It seems obvious, but the point is, few of us plan our finances in a way that acknowledges this fundamental truth.
Behavioural psychologists no doubt would have something to say on the subject, but my crude take on it is this: it’s hard to go through life expecting the worst, so we don’t.
There’s a tendency towards thinking “today, I’m OK, things are fine” and then thinking that every single day, going about our business and our financial management accordingly. Until one day, it suddenly isn’t.
Here are a couple of personal examples. My Mum died of cancer fairly recently. My Stepfather is self-employed. He became a carer, trying to work around all manner of caring duties that were really a full-time job in themselves. His income suffered, as a big part of his job involves travelling around the country, which he could no longer do.
Mum battled on for more than a year in a state that required a high level of care. Even when she was in hospital, he was going backwards and forwards from the hospital, unable to concentrate on work. The impact on his finances will be lasting – he did take on more debt to get by - although he is now working again.
Here’s another: two friends who live within a mile of me both went through fairly unpleasant divorces around the same time. Both have young children – one wasn’t working when it happened, the other was. Both have had to take on credit card and other debt and will be at risk of having to take on more for many years just to pay for normal life on top of the cost of the divorce (the legal bills in both cases are eye-watering and despite being the victims, no one else is going to pay these on their behalf). It’s a very high cost for freedom from unhappy marriages, but the alternative was far worse.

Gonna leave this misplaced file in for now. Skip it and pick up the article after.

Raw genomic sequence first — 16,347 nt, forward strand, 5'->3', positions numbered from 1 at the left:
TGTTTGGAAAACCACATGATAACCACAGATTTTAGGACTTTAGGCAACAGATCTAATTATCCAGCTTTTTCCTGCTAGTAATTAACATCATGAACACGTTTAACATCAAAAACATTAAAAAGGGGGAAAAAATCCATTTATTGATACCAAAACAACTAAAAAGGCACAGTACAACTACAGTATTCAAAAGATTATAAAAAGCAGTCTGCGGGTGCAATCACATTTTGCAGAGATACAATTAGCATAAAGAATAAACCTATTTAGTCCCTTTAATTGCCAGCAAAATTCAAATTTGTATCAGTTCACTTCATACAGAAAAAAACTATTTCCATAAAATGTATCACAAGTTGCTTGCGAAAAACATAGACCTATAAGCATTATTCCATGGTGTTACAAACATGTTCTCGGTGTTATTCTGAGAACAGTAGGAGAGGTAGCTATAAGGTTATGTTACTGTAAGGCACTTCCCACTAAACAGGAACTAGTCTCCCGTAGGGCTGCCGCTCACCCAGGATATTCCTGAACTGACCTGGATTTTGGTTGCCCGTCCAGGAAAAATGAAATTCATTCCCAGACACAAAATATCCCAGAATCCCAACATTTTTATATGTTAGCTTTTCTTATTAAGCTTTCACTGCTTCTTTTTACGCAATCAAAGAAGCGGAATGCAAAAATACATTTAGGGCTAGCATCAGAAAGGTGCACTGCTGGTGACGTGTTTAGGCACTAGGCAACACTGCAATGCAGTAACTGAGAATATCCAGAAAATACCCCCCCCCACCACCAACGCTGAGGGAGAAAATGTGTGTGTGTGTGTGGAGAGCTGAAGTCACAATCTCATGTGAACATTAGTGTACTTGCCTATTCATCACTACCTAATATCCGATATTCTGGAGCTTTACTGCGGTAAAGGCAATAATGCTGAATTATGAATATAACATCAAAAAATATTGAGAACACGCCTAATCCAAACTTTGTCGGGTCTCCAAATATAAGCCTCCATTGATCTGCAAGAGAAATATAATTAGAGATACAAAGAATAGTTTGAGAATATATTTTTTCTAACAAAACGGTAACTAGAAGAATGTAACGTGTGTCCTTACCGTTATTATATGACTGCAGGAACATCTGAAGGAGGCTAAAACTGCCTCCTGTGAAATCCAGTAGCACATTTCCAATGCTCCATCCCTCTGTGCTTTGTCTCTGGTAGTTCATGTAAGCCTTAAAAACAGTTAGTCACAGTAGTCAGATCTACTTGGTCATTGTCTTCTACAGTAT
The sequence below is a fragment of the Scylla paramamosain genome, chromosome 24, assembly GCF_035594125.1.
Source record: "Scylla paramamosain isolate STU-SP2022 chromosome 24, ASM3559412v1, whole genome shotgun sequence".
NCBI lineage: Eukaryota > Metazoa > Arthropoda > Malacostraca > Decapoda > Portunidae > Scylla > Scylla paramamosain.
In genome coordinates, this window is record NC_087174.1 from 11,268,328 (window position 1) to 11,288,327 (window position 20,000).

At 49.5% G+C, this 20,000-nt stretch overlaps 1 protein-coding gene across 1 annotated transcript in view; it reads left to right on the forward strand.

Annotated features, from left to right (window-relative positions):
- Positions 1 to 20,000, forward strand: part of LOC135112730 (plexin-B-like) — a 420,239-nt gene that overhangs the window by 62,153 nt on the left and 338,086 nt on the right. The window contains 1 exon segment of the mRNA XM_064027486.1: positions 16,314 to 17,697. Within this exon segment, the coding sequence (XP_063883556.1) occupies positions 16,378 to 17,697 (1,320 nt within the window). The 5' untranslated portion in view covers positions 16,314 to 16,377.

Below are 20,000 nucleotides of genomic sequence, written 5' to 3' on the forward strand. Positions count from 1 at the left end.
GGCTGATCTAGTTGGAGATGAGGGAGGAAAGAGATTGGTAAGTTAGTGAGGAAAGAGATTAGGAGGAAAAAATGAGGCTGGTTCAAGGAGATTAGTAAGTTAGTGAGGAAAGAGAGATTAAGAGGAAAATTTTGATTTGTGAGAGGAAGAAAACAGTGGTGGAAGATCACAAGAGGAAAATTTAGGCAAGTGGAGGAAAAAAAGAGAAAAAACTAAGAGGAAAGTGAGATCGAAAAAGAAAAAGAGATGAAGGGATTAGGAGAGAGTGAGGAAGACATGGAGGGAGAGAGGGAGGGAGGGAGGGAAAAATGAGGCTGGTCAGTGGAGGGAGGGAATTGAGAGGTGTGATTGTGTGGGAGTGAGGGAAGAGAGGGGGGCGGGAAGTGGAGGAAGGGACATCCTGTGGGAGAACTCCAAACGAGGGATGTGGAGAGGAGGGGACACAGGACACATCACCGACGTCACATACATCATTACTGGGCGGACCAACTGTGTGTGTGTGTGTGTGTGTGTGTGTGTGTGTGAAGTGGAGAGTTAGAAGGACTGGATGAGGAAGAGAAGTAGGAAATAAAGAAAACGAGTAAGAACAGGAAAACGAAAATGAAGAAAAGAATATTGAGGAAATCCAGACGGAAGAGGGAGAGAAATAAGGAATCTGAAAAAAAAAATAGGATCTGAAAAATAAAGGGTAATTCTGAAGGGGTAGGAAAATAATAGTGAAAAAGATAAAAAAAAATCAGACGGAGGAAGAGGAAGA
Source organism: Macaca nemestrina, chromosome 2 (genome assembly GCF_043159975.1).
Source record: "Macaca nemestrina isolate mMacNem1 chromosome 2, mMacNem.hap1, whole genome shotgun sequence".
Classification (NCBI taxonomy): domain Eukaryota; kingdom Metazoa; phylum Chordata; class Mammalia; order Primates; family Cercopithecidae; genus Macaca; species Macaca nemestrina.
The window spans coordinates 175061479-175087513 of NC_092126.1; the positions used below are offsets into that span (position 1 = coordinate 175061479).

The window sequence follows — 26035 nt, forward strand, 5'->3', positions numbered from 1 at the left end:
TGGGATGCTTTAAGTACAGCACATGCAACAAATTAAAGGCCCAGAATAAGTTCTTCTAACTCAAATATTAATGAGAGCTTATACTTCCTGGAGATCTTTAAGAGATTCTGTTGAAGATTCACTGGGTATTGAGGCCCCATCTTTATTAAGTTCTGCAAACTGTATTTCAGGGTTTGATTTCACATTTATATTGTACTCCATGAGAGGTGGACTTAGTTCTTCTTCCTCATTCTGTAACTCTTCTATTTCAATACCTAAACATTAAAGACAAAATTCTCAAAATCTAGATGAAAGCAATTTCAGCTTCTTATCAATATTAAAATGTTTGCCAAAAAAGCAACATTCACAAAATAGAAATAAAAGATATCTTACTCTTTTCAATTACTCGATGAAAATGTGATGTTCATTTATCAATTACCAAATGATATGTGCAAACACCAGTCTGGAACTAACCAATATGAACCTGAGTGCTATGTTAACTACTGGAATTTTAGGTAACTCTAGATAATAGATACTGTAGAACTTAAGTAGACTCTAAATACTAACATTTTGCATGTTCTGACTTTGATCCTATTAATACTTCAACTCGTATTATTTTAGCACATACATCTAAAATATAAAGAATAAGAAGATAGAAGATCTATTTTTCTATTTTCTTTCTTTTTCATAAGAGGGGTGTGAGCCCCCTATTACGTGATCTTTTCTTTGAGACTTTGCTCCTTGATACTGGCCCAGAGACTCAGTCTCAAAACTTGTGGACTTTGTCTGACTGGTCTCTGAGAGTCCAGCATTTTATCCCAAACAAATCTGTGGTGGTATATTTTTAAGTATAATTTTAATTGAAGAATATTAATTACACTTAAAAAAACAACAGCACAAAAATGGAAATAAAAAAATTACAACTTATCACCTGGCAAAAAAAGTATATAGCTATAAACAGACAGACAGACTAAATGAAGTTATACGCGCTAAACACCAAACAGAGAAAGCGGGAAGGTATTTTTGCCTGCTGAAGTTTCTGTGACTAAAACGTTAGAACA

Of course we can’t expect to get divorced, have cancer, have a disabled child, a redundancy or any manner of the “unlucky” things that can and do happen to people all the time. But it would perhaps be wise to assume that on the balance of probability, at some point in our lives, some kind of ‘life’ will happen.
What can we do about it? There is good budgeting and regular saving. There are emergency savings funds and income protection plans… but these need setting up while times are good. It’s much harder once something has gone wrong. Make hay while the sun shines.
What is really interesting about the StepChange report is its finding that ‘coping mechanisms’, like spending less, applying for benefits, borrowing from friends and family and taking out credit cards aren’t effective for relieving problem debt. That’s because a lot of these coping mechanisms involve simply swapping one form of debt for another. You buy yourself breathing space, but the debt itself is still there, growing (because of interest) and turning into a bigger monster that you will have to face a bit later, rather than not face it at all.
That’s why StepChange is calling for policy changes rather than more budgeting tips for people in debt. Preventing problem debt in the first place is the work of what the industry calls “financial capability” and involves education and guidance on preventative measures: practices and disciplines that everyone should use, like short-term savings and budgeting. These can’t stop life happening, but can make it easier to deal with when it does. As for those currently in a personal debt crisis, prevention tactics may come too late. It’s lifejackets they need rather than swimming lessons. Until someone provides them, as the StepChange report highlights, those in serious debt remain at risk of drowning in it.